Traits of a Valuable Assistant Coach – Part Two

Posted on Dec 18 2020

Building on from our previous article on “What Makes a Valuable Assistant Coach”, we have received more terrific insights from coaches from the network and now share Part Two of the article.

Jan Stirling – FIBA Hall of Fame coach and former Opals Head Coach

  • Passion to listen, learn and share what they know and discover during their journey
  • Astute, proactive and self-aware knowing the importance of their own contribution to athletes, coach colleagues and when to administer
  • Emotional intelligence underpinned with empathy and care knowing when personal selflessness for the greater good for all involved is needed

Katrina Hibbert – Head Coach, Sydney Uni Flames

  • Loyalty and honesty – I think it is important to surround yourself with people who have your back, share the same values and vision for the program and are comfortable enough to offer thoughts and opinions
  • Great communicator – have the ability to communicate the message of the head coach, use the same language while building good relationships with athletes and staff

Jacob Chance – Assistant Coach, Perth Wildcats

  • Being accessible – to both players and staff, always be available and willing whatever the task. That may be on the floor, in the film room or any other situation
  • Clear cut and on point with communication – you’re an extension of the message, not the message. Avoid speaking for the sake of it, prioritise the things that need to be emphasised
  • Stay ahead of the game – your job in practice, in a season or in the flow of a game is to know what is coming next. Organisation and planning help this, assistants must do their work early

“You’re an extension of the message, not the message”

Adam Forde – Head Coach, Sydney Kings

  • Back your opinions with evidence while answering the why – whether it’s a suggestion to your head coach, or feedback to the players you’re working with, you need to be prepared when challenged on your view/opinion. For example – think you should zone this particular team? Why? This player has poor shot selection? Show me!.
  • Be sure to present players and other coaches with the data and video showing you have thoroughly looked into something; and have a firm grasp that you know what you’re talking about. This will also eliminate any poor reactionary decisions as sometimes we make bigger deals of unnecessary things that just happened.
  • Being prepared will show your players and coaching staff that your a reliable professional. As your profile begins to grow as such, so will the confidence from the playing group in your ability to coach and offer up sound advice.
  • But most importantly be prepared to have your opinion rejected by the head coach and then back him with whatever the final decision is

Rex Nottage – Head Coach, Newington College

  • Be prepared to be disagreeable – not a yes man
  • Buy into what we are doing 100%
  • Be the “good cop” always

Robbie McKinlay – Assistant Coach, NBA Global Academy

  • Knowledge of the game – ability to teach players how to improve
  • “Clean the weeds out of the garden” – make players more efficient with their skill and understanding
  • Understand of what the coach wants and loyalty
  • Know when to talk and when to say nothing

“Clean the weeds out of the garden”

Sandy Brondello – Head Coach, Australia Opals and Phoenix Mercury (WNBA)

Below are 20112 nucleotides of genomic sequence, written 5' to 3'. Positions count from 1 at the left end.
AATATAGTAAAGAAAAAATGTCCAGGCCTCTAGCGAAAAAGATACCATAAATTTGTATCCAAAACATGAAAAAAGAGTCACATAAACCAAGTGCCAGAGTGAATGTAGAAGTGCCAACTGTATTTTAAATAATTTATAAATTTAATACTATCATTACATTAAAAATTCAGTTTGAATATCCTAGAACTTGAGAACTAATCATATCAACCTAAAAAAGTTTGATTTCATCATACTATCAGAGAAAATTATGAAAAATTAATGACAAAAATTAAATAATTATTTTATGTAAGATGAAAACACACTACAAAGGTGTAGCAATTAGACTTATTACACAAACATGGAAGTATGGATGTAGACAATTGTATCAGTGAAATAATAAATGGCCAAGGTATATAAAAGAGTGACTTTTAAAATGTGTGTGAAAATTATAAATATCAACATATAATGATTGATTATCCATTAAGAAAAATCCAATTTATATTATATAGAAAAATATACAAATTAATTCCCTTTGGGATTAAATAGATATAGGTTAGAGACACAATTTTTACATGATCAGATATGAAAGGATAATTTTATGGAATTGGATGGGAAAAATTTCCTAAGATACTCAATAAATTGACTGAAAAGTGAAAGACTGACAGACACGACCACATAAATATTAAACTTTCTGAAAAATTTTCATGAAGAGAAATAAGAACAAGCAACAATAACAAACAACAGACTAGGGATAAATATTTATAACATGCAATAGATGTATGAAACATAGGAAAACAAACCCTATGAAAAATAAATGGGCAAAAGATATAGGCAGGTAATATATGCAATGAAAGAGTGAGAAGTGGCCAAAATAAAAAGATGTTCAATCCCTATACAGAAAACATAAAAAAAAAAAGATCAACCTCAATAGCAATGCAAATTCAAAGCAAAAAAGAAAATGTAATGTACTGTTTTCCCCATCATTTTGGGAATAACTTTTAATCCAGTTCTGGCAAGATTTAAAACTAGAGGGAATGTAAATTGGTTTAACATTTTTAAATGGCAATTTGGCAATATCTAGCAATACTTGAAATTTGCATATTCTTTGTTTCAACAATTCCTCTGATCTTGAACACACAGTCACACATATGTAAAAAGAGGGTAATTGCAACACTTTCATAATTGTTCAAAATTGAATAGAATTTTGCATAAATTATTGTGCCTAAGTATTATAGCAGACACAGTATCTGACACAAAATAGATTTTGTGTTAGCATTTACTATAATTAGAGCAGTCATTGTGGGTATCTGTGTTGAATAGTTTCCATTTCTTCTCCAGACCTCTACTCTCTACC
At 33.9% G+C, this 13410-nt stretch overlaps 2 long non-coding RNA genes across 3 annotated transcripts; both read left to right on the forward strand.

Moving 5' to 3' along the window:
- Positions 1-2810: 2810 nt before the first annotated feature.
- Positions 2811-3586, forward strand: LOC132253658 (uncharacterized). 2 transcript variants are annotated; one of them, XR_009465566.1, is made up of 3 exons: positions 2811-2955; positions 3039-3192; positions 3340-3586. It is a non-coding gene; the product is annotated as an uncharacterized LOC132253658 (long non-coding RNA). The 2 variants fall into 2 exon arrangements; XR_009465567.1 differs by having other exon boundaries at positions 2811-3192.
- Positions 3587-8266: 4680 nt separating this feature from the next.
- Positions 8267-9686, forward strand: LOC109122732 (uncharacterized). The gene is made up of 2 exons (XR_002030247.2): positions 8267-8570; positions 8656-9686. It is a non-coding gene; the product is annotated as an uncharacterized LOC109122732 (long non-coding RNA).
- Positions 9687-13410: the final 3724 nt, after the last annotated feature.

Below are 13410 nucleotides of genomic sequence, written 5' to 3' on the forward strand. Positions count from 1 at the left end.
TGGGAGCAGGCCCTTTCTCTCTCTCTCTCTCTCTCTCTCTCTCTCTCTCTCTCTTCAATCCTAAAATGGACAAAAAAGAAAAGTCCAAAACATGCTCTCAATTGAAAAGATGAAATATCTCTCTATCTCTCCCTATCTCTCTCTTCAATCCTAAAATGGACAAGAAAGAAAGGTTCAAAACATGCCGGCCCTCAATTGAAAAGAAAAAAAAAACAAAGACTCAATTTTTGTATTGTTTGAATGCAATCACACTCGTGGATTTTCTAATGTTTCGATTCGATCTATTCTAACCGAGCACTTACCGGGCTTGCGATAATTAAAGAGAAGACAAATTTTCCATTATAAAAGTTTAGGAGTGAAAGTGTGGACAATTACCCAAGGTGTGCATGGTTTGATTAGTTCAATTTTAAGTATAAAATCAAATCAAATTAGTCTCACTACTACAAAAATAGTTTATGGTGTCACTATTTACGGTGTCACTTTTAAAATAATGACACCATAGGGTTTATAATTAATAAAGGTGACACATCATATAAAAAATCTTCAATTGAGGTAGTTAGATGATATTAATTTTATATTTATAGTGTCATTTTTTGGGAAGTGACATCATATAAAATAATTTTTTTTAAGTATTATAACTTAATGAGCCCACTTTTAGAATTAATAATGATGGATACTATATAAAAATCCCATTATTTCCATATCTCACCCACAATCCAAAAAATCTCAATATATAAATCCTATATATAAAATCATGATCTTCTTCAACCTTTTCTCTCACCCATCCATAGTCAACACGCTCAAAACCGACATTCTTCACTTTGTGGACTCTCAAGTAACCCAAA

• Highly competent in scouting and use of technology such as SportsCode, FastScout and other programs
  • Skilled in player development and willingness to do the work in this important area
  • Be a team player – understand your role, be loyal and support the head coach with whatever is required
  • Good assistants are the ones who offer their opinion, but support the head coach with whatever decision is made – alignment

Alan Keane – Head Coach Reading Rockets & Great Britain U20 Men

  • Assistants should maintain a coaching attitude of non-judgemental and have a clear mind to listen, observe and notice. Be objective and avoid venting, ranting and commentating while coaching
  • Embrace change and accept nothing is long lasting – this is something to be aware of and educate our teams to be accepting of embracing change, adaptability and that impermanence is part of the journey and we must move on and remain in the present
  • Good assistants understand context, coaching experiences, personality, players experience, environmental factors etc. that they work in. This will mean they simply cannot and should not replicate the Head Coach philosophy. Embrace it, adapt it, tweak it, make it your own and contextualise it, yes!
  • Valuable assistants offer players respect with communication and an empathetic and compassionate attitude while still maintaining overall control and a healthy relationship. It is a tough balance for assistant coaches to get right without confusing the players
  • Effective assistant coaches display behaviours which indicate that they create optimal learning conditions, are aware of their abilities and inabilities, take responsibility and initiative, are focused, and are prepared for practice
  • Loyalty – give your complete attention and support to the head coach. You don’t have to agree. Create positive stress with the head coach and seek challenge to provoke thoughts. Whatever the head coach finally decides you must back him/her or else you must walk away from the role
  • Engage in self-reflection and share these reflections with others who are more experienced

Thanks to all coaches who contributed their valuable thoughts on being a valuable assistant coach.



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